Thursday, 8 December 2016

1,014 BIFFY CLYRO, Cardiff Motorpoint Arena, Tuesday 6th December 2016

This cough just won’t fuck off… so another attempt to try to rid myself of it via the power of “live” rock’n’roll is called for! And in the recent past they’ve not come much more powerful than Scottish late bloomers Biffy Clyro, a band who skirted around the periphery of my musical consciousness whilst on their way up, but only really asserted themselves for me when their collision of borderline goth/ metallic noise and odd indie time signatures was aligned with some blazingly massive anthemic hooks and stadium friendly rock, said reinvention coinciding with their breakthrough to arena headliner status. And people say I like to follow little bands and lose interest when they get bigger… well, Biffy Clyro followed the opposite route for me! Having said that, their new album “Ellipsis” is taking time to grow on me, my initial investigations concluding that it’s a step back into a harsher, more metallic sound, albeit with a few skyscraping choruses thrown in for good measure. Rachel was still keen to continue her Biff band crush, so tix were duly booked. Maybe it’ll make more sense “live”; it often transpires that way…

Joining us on the trip was increasing gig buddy Stuart and his son Rory, so we picked them up early then faced a frustrating queue (not the first of the night) to get out of Swindon via the Wroughton rat run. That completed, the drive down was pretty plain sailing, even the black hole of Newport proving relatively navigable, and we parked up in the open air car park near the Motorpoint for ¼ to 8. We then faced another annoying queue to get in – tonight’s show was subject to a “ticketless” entry, requiring photo IDs and bank cards. A promising idea, maybe, if it eliminates the touts, but clearly teething problems are still prevalent judging by a 15 minute wait for entry, causing us to completely miss openers Brand New. Not that that was a big deal, but still, I just don’t like queueing, particularly for administrative cock-ups like this…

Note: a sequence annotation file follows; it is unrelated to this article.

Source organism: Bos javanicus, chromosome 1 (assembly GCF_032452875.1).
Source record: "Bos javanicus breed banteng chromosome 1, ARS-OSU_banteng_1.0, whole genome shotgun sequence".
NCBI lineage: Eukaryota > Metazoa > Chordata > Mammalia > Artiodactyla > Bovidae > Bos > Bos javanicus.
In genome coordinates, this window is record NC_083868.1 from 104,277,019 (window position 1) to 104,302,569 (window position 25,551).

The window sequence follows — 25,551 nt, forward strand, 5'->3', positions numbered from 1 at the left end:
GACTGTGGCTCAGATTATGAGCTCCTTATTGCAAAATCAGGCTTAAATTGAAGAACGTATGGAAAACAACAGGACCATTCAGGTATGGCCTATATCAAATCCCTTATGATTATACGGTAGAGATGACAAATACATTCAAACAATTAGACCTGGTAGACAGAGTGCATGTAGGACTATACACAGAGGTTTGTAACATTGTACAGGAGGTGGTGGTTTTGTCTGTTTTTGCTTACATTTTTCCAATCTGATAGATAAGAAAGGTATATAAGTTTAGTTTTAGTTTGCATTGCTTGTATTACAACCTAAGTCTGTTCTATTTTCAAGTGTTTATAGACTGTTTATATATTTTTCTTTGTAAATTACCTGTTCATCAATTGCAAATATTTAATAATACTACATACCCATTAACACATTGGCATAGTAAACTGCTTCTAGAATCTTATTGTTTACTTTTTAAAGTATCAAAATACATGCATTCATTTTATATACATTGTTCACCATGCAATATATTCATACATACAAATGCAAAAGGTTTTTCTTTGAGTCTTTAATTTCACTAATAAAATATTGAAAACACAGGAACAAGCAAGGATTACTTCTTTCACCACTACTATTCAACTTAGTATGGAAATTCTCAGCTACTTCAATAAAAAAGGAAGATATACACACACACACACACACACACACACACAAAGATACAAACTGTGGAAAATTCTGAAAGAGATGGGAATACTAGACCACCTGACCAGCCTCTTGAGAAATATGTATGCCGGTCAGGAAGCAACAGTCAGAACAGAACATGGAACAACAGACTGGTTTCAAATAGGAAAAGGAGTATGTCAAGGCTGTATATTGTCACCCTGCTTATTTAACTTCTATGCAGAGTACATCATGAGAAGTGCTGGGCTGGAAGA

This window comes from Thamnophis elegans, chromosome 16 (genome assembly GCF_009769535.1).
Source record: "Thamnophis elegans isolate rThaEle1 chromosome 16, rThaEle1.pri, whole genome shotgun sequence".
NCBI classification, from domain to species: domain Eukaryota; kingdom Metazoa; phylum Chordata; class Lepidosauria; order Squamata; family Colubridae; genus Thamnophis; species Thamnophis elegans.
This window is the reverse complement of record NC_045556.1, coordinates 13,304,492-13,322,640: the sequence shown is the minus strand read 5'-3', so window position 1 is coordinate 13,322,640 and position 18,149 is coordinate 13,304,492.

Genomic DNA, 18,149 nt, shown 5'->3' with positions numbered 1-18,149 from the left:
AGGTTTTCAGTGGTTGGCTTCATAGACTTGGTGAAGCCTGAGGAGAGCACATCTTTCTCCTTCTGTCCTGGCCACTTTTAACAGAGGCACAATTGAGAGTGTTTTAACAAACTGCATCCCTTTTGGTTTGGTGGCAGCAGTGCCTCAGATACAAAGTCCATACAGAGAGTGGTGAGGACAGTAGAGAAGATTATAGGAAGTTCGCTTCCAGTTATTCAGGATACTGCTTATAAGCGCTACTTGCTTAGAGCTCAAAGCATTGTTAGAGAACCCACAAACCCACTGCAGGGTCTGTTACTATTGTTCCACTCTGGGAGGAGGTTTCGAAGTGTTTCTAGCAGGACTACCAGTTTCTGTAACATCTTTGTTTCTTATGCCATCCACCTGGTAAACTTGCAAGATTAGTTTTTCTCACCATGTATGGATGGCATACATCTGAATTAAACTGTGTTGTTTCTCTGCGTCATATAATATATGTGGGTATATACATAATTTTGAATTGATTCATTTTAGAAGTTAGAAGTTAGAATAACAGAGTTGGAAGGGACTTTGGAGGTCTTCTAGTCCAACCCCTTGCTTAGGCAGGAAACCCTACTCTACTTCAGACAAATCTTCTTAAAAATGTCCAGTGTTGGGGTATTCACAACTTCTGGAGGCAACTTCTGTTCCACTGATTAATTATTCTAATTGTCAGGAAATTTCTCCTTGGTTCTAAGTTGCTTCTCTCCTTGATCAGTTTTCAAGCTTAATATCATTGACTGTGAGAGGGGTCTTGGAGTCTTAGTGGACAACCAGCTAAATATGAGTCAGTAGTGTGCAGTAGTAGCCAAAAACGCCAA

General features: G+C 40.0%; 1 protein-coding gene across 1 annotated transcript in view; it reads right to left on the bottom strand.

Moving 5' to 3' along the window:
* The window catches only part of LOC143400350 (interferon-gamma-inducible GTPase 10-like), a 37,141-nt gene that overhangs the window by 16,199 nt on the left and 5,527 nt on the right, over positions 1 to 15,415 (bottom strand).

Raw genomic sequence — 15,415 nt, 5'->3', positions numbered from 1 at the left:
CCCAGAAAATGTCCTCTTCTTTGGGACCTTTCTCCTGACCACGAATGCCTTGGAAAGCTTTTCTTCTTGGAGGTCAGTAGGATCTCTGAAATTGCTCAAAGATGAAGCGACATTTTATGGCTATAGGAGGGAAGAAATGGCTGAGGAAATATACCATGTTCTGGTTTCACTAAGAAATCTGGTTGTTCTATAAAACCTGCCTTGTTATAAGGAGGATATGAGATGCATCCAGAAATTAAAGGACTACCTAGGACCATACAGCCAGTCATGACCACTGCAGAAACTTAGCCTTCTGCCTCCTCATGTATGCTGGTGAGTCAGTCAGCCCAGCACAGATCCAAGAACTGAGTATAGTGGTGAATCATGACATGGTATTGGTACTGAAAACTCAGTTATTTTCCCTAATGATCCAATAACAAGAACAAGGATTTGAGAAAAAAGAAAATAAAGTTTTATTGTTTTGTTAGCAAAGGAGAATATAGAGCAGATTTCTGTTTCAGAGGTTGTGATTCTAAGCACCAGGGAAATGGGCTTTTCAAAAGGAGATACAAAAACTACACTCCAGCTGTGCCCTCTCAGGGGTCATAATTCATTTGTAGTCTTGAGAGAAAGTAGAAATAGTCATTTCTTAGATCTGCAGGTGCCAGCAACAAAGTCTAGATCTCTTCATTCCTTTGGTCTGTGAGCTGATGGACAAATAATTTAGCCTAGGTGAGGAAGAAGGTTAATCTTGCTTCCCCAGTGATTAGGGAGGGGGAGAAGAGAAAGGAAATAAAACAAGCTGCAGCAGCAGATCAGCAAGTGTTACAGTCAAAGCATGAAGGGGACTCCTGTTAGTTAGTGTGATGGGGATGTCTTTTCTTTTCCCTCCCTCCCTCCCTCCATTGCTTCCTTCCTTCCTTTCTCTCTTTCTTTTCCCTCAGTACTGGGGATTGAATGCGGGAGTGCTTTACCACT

Nonetheless, we made our way relatively near the front, stage right, after bumping into Troy for a quick chat. Even moments before the band were due on, there was still plenty of comfort space around our spot. “Sold Out” at the Motorpoint doesn’t mean “cram them in like sardines”, like at the Bristol O2 Academy! A squirt of dry ice, then the lights dimmed and a haunting and discordant piano and choral backing track kick-started, and Biffy Clyro joined us onto their elaborate stepped and layered stage set up, all stark white lighting and interconnecting metallic slopes, and a far cry from the “Opposites” Goblin King lair. Then straight into the somewhat overblown opener “Wolves Of Winter” and the staccato riffery of “Living Is A Problem…”, all power and noise. A bit too much noise, in fact… Just prior to their appearance, we’d had a conversation about loudest gigs, and this seemed suddenly prophetic, as the Bunsen Honeydew lab-coated Simon Neil and his bare chested cohorts seemed to be on a mission to fill this large arena with huge swathes of sound, avalanches of almost palpable noise. And for me, at least, the sound seemed distorted and over-layered, and the early songs, the fine and groovy newie “Howl” notwithstanding, suffered in consequence.

A flippant “Bubbles” however marked a sea change in the sound, the taut and racy verse structure ceding to the terrace chant hook, reverberating around the venue. “Black Chandelier”, slightly leaden on record, took flight with another massive hook, “Golden Rule” was dark, dynamic and dramatic as The Biff really hit their stride, and a huge yet brooding “Folding Stars” was for me possibly the highlight of the night, the hook both desolate and uplifting. Excellent lighting and stage projection onto 3 big rear-stage screens complemented but gladly never distracted or detracted from this performance upturn. A bit of light and shade in the set too, as Simon ascended to the top of the stage set-up (“this is the best view”!) for an acoustic “Medicine” before the slow-burn intro to an excellent, jagged “Different People”. A couple of more titanic, almost operatic singalongs in “Mountains” and “Many Of Horror” bumped us, incredibly, up to the 2 hour mark – where did that time go? The Biff finally closed out an uneven yet still dramatic and entertaining set with Simon delivering a solo “Machines”, the “take the pieces and build them skywards” line again a metaphor for their band. A 3 song encore ending in “Stinging Belle” saw a rapturous reception and profuse thanks from the band, as they hurled anything not bolted down into the front rows for souvenirs (including set-lists – bah!).

Easy out of the car park but a pretty crappy drive home, thanks to diversions off the M4 and through Newport, saw a 1am arrival home. Another fine night out from the Mighty Biff – not always at their best tonight, maybe, but still a potent, powerful and remarkably quick performance. As ever… ‘Mon The Biff!

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